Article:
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Yom Kippur

Wednesday, 15th September 2010

Are we Angels or not?

Rabbi Schwadron said over the following idea in the name of his father-in-law, Rav Chaim Leib Auerbach (father of Rav Shlomo Zalman Auerbach).  
Why it is that at Ma’ariv (the evening prayer) at the start of Yom Kippur, when we are most full of food and least into the purity of the day, we say the Boruch Shem Kevod Malchuso…(Blessed is the Name of His glorious kingdom for all eternity) of the Shema out loud in resemblance of the angels, whilst at the Ma’ariv immediately after Yom Kippur, when we have been through 5 long  arduous tefillos (prayers) and have thoroughly woven the purity of the day into our characters and made solid commitments to better ourselves, we stop being like angels and thus say Boruch Shem… quietly? Shouldn’t it be the other way round? 
He answered that at the start of Yom Kippur our thoughts, aims, and attentions are directed towards the awe of the day and to sincere Teshuva (repentance), whilst at Ma’ariv at the end of Yom Kippur, we are looking towards the food we shall be breaking our fasts on. 
Thus, even though at the start of Yom Kippur we have not yet become part of the day’s kedusha (holiness), since this kedusha is our mental focal point and destination, we are like angels. Whilst, since at the end of Yom Kippur our direction is towards food and material thoughts, we lose that angelic level and thus return to whispering the Boruch Shem… 
The message here is that one is defined by where they are heading and where their goals and perspective lies as opposed to where one is in the physical sense. 


Tuesday, 7th September 2010

Rain & Dew       

In the second pasuk (verse) of our sedra (Torah Portion) (32:2) we are told that ‘My lessons (I.e. the Torah) should drop like rain, and My words should flow like dew.’ 

Why the two expressions dew and rain? 

The idea has been said that rain and dew represent the two types of ‘religious inspiration’ one can have. Rain falls from the sky, and thus represents the times when religious inspiration comes from Above - for example the day of Shabbos(Sabbath) - which is fixed by HaShem (G-d), or general times when HaShem lights a Divine spark within you. Dew, on the other hand, comes from the ground, and thus represents times of religious inspiration which come from us - for example Yom Tov (Festivals) which we fix - or general times in the year when we produce our own inspiration by working on ourselves. 

Therefore, our pasuk is telling us that Torah should encompass both types of inspiration - it is Divine Wisdom and thus comes from Above, but it also must be developed and internalised by ourselves, from below.



Nitzovim - Vayeilech

Thursday, 2nd September 2010

In his parting days with his beloved Klal Yisrael (children of Israel), Hashem (G-d) reiterates a message to Moshe (Moses) who in turn imparts those warnings to his people. Hashem said to Moses, "Behold, you will lie with your forefathers, but this people will rise up and stray after the gods of the foreigners of the Land, in whose midst it is coming, and it will forsake Me and annul My covenant that I have sealed with it. My anger will flare against it on that day and I will forsake them; and I will conceal My face from them and they will become prey, and many evils and distresses will encounter it. It will say on that day, 'Is it not because my G-d is not in my midst that these evils have come upon me?'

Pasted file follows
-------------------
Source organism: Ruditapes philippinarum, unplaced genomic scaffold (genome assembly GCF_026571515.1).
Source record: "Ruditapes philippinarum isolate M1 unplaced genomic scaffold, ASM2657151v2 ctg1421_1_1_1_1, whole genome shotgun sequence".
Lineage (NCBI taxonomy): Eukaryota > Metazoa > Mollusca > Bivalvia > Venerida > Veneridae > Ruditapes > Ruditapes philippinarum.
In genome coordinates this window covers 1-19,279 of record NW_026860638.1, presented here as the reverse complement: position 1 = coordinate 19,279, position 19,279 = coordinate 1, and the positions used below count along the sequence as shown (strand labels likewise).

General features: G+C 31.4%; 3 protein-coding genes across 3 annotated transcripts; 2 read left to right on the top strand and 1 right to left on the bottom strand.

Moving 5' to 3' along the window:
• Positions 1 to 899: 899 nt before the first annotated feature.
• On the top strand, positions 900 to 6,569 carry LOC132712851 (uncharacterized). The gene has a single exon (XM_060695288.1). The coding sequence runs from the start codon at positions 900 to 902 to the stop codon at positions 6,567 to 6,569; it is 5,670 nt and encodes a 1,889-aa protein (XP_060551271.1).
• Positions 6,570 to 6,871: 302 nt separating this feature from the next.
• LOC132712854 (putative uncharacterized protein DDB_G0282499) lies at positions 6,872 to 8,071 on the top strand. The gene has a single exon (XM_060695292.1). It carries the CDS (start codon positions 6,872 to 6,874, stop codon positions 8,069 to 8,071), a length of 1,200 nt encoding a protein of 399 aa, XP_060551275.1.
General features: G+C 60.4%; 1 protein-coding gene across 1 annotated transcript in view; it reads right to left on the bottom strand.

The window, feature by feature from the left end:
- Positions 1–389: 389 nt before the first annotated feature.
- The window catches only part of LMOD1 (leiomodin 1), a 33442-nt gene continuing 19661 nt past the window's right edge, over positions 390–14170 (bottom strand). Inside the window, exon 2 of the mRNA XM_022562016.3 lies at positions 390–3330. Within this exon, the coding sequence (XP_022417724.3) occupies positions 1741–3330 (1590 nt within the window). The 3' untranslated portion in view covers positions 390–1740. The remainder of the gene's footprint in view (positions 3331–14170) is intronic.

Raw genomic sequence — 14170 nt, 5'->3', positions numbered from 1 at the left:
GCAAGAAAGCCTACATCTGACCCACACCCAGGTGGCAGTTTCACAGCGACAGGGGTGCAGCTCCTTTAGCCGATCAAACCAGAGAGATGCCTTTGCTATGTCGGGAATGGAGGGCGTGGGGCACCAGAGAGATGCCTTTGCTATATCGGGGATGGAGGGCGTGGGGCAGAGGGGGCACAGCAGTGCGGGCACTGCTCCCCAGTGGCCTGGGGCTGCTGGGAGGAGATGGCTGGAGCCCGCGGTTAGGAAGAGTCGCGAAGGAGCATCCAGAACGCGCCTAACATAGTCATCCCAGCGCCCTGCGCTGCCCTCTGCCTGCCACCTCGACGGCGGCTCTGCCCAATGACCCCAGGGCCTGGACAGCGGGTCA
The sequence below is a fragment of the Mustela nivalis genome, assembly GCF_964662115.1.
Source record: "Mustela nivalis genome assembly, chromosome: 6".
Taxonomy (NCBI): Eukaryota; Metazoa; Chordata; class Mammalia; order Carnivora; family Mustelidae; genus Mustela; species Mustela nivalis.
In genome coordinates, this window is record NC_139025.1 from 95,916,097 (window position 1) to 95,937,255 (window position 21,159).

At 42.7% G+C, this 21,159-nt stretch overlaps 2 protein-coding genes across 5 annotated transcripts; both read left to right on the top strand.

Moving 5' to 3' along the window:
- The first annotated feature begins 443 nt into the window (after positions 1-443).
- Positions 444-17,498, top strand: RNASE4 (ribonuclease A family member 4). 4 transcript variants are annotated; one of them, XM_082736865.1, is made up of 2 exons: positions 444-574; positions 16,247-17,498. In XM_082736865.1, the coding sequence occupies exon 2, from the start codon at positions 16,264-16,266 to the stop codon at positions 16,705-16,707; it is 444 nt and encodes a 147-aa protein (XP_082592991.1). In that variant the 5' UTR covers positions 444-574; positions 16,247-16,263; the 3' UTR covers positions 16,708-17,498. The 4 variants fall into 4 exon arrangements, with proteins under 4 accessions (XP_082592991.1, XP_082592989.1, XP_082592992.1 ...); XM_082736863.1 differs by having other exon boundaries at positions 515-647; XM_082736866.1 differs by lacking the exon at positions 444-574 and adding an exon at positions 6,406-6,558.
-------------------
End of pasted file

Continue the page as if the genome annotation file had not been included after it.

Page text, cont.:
What is strange is the next verse. Hashem speaks: "I will surely conceal My face on that day because of all the evil that it did, for it had turned to gods of others" (Deuteronomy 31:16-18).

Didn't the person admit that G-d is not with him? Didn't he explain that was the reason for his calamities? Why does G-d say that He "will surely conceal My face on that day"?

On Saturday night, October 7, 1994, Corporal Nachshon Wachsman left with a friend to an exclusive course being held in northern Israel. He told his family he would be back home the following night. Nachshon did not come home on Sunday night. Knowing the responsible nature of her son, his mother Esther Wachsman immediately contacted military authorities who were not in the least bit concerned, responding that they would check out the hotels in Eilat to see if he had just taken off.

On Tuesday, they were contacted by Israeli television, who told them that they had received a video tape from a Reuters photographer showing their son being held hostage by Hamas terrorists. On that tape, Nachshon was seen, bound hand and foot, with a terrorist whose face was covered with a kaffiya, holding up Nachshon's identity card. He had been kidnapped by the Hamas, who were demanding the release of their spiritual leader, Achmed Yassin, from an Israeli prison, as well as the release of 200 other imprisoned Hamas terrorists. If these demands were not met, he would be executed on Friday at 8:00 PM.